# The Demultiplexer The data distributor, known more commonly as a Demultiplexer or “Demux” for short, is the exact opposite of the Multiplexer we saw in the previous tutorial.

The demultiplexer takes one single input data line and then switches it to any one of a number of individual output lines one at a time. The demultiplexer converts a serial data signal at the input to a parallel data at its output lines as shown below.

### 1-to-4 Channel De-multiplexer Output Select Data Output Selected b a 0 0 A 0 1 B 1 0 C 1 1 D

The Boolean expression for this 1-to-4 Demultiplexer above with outputs A to D and data select lines a, b is given as:

F = abA + abB + abC + abD

The function of the Demultiplexer is to switch one common data input line to any one of the 4 output data lines A to D in our example above. As with the multiplexer the individual solid state switches are selected by the binary input address code on the output select pins “a” and “b” as shown.

### Demultiplexer Output Line Selection As with the previous multiplexer circuit, adding more address line inputs it is possible to switch more outputs giving a 1-to-2n data line outputs.

Some standard demultiplexer IC´s also have an additional “enable output” pin which disables or prevents the input from being passed to the selected output. Also some have latches built into their outputs to maintain the output logic level after the address inputs have been changed.

However, in standard decoder type circuits the address input will determine which single data output will have the same value as the data input with all other data outputs having the value of logic “0”.

The implementation of the Boolean expression above using individual logic gates would require the use of six individual gates consisting of AND and NOT gates as shown.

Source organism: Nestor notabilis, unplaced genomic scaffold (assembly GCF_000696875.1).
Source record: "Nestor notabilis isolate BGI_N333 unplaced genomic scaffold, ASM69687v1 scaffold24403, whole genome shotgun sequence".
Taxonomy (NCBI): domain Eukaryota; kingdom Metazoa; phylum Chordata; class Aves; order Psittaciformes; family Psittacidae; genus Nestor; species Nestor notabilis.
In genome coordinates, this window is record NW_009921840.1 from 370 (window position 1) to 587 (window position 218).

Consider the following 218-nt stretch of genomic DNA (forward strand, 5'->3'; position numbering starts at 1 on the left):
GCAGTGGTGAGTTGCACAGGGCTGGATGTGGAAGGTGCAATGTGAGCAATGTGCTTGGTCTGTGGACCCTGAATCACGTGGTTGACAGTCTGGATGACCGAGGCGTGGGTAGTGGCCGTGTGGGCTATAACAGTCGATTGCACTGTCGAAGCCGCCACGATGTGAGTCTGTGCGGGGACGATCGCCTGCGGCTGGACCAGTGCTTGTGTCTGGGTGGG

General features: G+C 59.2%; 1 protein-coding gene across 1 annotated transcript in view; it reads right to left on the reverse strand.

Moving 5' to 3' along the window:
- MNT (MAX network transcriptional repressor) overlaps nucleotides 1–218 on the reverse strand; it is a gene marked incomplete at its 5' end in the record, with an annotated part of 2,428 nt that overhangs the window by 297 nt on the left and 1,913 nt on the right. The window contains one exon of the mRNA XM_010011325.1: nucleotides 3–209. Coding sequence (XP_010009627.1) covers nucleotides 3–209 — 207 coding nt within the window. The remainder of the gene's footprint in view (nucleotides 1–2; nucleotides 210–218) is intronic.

### 4 Channel Demultiplexer using Logic Gates The symbol used in logic diagrams to identify a demultiplexer is as follows.

### The Demultiplexer Symbol Again, as with the previous multiplexer example, we can also use the demultiplexer to digitally control the gain of an operational amplifier as shown. The circuit above illustrates how to provide digitally controlled adjustable/variable op-amp gain using a demultiplexer. The voltage gain of the inverting operational amplifier is dependent upon the ratio between the input resistor, RIN and its feedback resistor,  as determined in the Op-amp tutorials.

The digitally controlled analogue switches of the demultiplexer select an input resistor to vary the value of Rin. The combination of these resistors will determine the overall voltage gain of the amplifier, (Av). Then the voltage gain of the inverting operational amplifier can be adjusted digitally simply by selecting the appropriate input resistor combination.

Standard Demultiplexer IC packages available are the TTL 74LS138 1 to 8-output demultiplexer, the TTL 74LS139 Dual 1-to-4 output demultiplexer or the CMOS CD4514 1-to-16 output demultiplexer.

Another type of demultiplexer is the 24-pin, 74LS154 which is a 4-bit to 16-line demultiplexer/decoder. Here the individual output positions are selected using a 4-bit binary coded input. Like multiplexers, demultiplexers can also be cascaded together to form higher order demultiplexers.

Unlike demultiplexers which convert a single data line into multiple output lines, or the multiplexer which can transfer multiple input lines into one single data line, there are also logic devices available which can switch data to and from multiple input and output lines depending on their data select control inputs.

In the next tutorial about Combinational Logic Devices, we will look at Encoders which can convert multiple input lines into multiple output lines, converting the data from one form to another such as BCD or binary.

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